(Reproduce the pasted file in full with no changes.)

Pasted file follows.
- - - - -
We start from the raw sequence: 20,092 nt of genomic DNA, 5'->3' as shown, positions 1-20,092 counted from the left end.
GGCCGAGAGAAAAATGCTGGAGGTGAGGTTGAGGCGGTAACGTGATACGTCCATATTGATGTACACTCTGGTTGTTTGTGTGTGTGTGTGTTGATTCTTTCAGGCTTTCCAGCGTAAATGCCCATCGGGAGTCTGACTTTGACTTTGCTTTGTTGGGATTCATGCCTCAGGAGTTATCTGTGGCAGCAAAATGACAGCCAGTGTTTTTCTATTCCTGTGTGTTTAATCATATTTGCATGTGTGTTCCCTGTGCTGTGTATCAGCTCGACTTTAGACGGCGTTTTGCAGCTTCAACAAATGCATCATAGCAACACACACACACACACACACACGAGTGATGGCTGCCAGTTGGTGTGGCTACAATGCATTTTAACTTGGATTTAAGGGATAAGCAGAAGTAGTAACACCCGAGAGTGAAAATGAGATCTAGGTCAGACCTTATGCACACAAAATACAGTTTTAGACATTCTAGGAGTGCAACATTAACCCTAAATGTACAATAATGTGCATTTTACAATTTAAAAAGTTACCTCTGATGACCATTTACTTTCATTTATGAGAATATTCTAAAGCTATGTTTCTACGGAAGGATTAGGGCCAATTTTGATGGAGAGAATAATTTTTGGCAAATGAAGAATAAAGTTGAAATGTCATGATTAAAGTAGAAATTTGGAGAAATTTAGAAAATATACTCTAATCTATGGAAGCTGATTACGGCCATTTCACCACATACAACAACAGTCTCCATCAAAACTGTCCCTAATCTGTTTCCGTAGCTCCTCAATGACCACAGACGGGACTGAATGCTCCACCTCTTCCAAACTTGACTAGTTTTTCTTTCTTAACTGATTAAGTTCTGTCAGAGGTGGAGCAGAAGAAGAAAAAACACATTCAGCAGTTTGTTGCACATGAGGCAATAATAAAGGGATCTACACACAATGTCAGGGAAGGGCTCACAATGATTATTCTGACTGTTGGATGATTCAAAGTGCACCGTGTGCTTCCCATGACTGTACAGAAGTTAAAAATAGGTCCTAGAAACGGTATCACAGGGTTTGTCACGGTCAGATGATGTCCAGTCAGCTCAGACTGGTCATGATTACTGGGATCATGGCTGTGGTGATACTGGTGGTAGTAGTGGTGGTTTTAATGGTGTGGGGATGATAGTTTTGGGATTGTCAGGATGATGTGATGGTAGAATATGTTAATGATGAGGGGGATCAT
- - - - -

We start from the raw sequence: 20,092 nt of genomic DNA, 5'->3' as shown, positions 1-20,092 counted from the left end.
GGCCGAGAGAAAAATGCTGGAGGTGAGGTTGAGGCGGTAACGTGATACGTCCATATTGATGTACACTCTGGTTGTTTGTGTGTGTGTGTGTTGATTCTTTCAGGCTTTCCAGCGTAAATGCCCATCGGGAGTCTGACTTTGACTTTGCTTTGTTGGGATTCATGCCTCAGGAGTTATCTGTGGCAGCAAAATGACAGCCAGTGTTTTTCTATTCCTGTGTGTTTAATCATATTTGCATGTGTGTTCCCTGTGCTGTGTATCAGCTCGACTTTAGACGGCGTTTTGCAGCTTCAACAAATGCATCATAGCAACACACACACACACACACACACGAGTGATGGCTGCCAGTTGGTGTGGCTACAATGCATTTTAACTTGGATTTAAGGGATAAGCAGAAGTAGTAACACCCGAGAGTGAAAATGAGATCTAGGTCAGACCTTATGCACACAAAATACAGTTTTAGACATTCTAGGAGTGCAACATTAACCCTAAATGTACAATAATGTGCATTTTACAATTTAAAAAGTTACCTCTGATGACCATTTACTTTCATTTATGAGAATATTCTAAAGCTATGTTTCTACGGAAGGATTAGGGCCAATTTTGATGGAGAGAATAATTTTTGGCAAATGAAGAATAAAGTTGAAATGTCATGATTAAAGTAGAAATTTGGAGAAATTTAGAAAATATACTCTAATCTATGGAAGCTGATTACGGCCATTTCACCACATACAACAACAGTCTCCATCAAAACTGTCCCTAATCTGTTTCCGTAGCTCCTCAATGACCACAGACGGGACTGAATGCTCCACCTCTTCCAAACTTGACTAGTTTTTCTTTCTTAACTGATTAAGTTCTGTCAGAGGTGGAGCAGAAGAAGAAAAAACACATTCAGCAGTTTGTTGCACATGAGGCAATAATAAAGGGATCTACACACAATGTCAGGGAAGGGCTCACAATGATTATTCTGACTGTTGGATGATTCAAAGTGCACCGTGTGCTTCCCATGACTGTACAGAAGTTAAAAATAGGTCCTAGAAACGGTATCACAGGGTTTGTCACGGTCAGATGATGTCCAGTCAGCTCAGACTGGTCATGATTACTGGGATCATGGCTGTGGTGATACTGGTGGTAGTAGTGGTGGTTTTAATGGTGTGGGGATGATAGTTTTGGGATTGTCAGGATGATGTGATGGTAGAATATGTTAATGATGAGGGGGATCAT